Remembering a northwoods summer

2012-07-05T08:00:00Z Remembering a northwoods summerBY JOAN SANSTADT, NEWS EDITOR Agri-View
July 05, 2012 8:00 am  • 

If you’ve ever spent a summer at a cabin in Wisconsin’s Northwoods, you are guaranteed to love the book Return to Wake Robin, published by the Wisconsin Historical Society Press.

It doesn’t even have to have been an entire summer – a memorable week or even a weekend in the Northwoods will give you a taste and appreciation for what this book is all about.

Author Marnie Mamminga’s book is filled with memories in vignette form of her family’s trips to Wake Robin, the log cabin her grandparents built in 1929 on Big Spider Lake near Hayward.

It was the heyday of Northwoods resorts and one (Moody’s Camp) was Wake Robin’s neighbor. The author’s grandparents fell in love with the area and built their log cabin next to a resort they loved. Wake Robin has now been enjoyed by five generations.

“Get up! Get up!” Mamminga’s mother urged back in 1964, when she wanted her daughter to get up to see the sunrise on the lake. Getting up to see the sunrise was not something high on the priority list of a 14-year old girl at 5 a.m. on a chilly morning.

Yet three decades later that same girl-turned-author admits whispering those same words to her adolescent son, promising the view of the sunrise he will see is “awesome.”

Mamminga’s reminiscences tell how a trip to the grocery store was a “major expedition” – as was driving to a nearby farm where the owners operated a laundry service out of their garage. Even rainy days are recalled with fondness. First a fire was built to dispel the dampness, next came the planning for how to spend the day.

“Cabin fever was not in our vocabulary,” Mamminga pointed out.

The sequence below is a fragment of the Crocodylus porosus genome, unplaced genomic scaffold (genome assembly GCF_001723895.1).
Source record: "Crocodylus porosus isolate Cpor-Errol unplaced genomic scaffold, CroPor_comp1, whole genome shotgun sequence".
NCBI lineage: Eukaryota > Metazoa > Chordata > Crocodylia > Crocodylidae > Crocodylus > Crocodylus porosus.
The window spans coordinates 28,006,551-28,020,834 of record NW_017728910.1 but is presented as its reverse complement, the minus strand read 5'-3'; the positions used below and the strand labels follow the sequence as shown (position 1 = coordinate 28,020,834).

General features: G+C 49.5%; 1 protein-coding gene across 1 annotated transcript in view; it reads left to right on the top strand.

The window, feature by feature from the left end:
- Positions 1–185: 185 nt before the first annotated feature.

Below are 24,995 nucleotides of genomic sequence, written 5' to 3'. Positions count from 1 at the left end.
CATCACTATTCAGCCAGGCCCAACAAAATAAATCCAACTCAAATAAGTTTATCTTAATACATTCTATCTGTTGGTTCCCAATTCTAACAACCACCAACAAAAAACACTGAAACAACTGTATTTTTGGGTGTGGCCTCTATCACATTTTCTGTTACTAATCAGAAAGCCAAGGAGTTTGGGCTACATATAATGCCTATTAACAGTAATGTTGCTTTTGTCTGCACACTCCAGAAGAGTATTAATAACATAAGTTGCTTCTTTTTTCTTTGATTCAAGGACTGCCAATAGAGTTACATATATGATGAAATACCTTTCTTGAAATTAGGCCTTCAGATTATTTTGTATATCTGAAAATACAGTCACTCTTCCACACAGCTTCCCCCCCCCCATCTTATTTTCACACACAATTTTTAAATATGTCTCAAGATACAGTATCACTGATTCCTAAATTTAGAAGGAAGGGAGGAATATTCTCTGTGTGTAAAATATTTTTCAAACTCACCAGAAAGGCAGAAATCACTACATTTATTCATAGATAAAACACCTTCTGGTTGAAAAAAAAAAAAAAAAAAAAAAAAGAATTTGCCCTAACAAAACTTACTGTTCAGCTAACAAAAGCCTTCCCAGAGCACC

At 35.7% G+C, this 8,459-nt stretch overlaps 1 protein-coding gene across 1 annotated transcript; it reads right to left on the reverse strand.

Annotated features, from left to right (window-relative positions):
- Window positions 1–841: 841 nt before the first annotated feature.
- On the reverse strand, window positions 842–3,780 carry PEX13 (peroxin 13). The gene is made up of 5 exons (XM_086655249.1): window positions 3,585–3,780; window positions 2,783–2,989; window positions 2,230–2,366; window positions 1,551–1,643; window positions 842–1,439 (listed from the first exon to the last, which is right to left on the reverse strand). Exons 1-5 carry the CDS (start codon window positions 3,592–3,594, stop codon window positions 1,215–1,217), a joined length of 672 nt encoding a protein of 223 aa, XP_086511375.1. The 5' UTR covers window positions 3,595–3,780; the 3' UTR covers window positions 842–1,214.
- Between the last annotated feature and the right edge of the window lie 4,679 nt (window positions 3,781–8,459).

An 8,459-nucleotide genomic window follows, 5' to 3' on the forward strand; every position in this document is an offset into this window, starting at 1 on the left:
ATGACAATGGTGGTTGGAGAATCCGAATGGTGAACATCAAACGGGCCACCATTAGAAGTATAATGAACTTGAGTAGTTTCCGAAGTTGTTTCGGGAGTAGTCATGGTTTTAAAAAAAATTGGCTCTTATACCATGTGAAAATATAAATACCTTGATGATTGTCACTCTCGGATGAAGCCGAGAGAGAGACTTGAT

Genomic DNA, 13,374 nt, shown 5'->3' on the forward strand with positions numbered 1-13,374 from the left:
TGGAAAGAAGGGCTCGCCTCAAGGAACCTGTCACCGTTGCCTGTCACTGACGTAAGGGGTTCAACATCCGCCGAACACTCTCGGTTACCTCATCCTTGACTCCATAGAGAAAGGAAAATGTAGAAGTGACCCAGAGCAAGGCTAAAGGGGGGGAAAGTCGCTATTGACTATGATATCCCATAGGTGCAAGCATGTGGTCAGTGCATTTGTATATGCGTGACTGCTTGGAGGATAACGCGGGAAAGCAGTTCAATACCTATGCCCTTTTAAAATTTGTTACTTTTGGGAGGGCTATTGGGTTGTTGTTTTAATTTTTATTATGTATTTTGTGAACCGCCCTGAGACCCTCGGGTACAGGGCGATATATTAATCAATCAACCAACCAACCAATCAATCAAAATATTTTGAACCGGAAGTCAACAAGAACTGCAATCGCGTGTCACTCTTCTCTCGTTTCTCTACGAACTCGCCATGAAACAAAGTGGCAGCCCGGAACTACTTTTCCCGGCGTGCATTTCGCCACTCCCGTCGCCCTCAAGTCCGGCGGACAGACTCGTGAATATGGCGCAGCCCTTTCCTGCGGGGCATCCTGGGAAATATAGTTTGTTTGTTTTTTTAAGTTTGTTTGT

In those days kids knew how to amuse themselves – albeit without a phone or television. A corner chest was filled with games, card games were suggested, as was reading, knitting or even baking a batch of cookies – all were among the indoor options.

A popular outdoor activity was to don slickers and head into the woods “in search of spiky moss, sparkling rocks, pinecones, ferns and twigs.” Returning to the cabin, these “collections” were then assembled into pie pans. “They became miniature landscapes perfect for clothespin people to reside in,” Mamminga recalled.

One summer an unanticipated “opportunity” arose for Mamminga and her sister when the nearby lodge needed help cleaning cabins. Besides learning to clean the girls had a behind-the-scenes view of operating a resort.

“All of my romantic notions of running a resort vanished faster than soap down a drain,” she wrote.

Writing of fishing and fishing guides, swimming, canoe racing, square dances and special birthday parties, Mamminga even fell in love with her future husband during one of those summers.

“One of the reasons we continue to cherish the small cabin is that it is a reminder of the values we treasure, the joy and healing power of nature, the stewardship of God’s natural world; the ability to share, compromise and get along in a small space; the act of listening; the art of forgiving,” Mamminga writes.

Recalling those golden days, the author recognizes few opportunities exist today to recreate many of those memories. That’s because so many of the lakes are surrounded with “modernized lake homes, condo associations, and Jet Skis.”

This is an excellent “feel good” book (fewer than 200 pages) that can easily be tucked into a purse or beach bag and it’s one that readers of almost any wage will enjoy.

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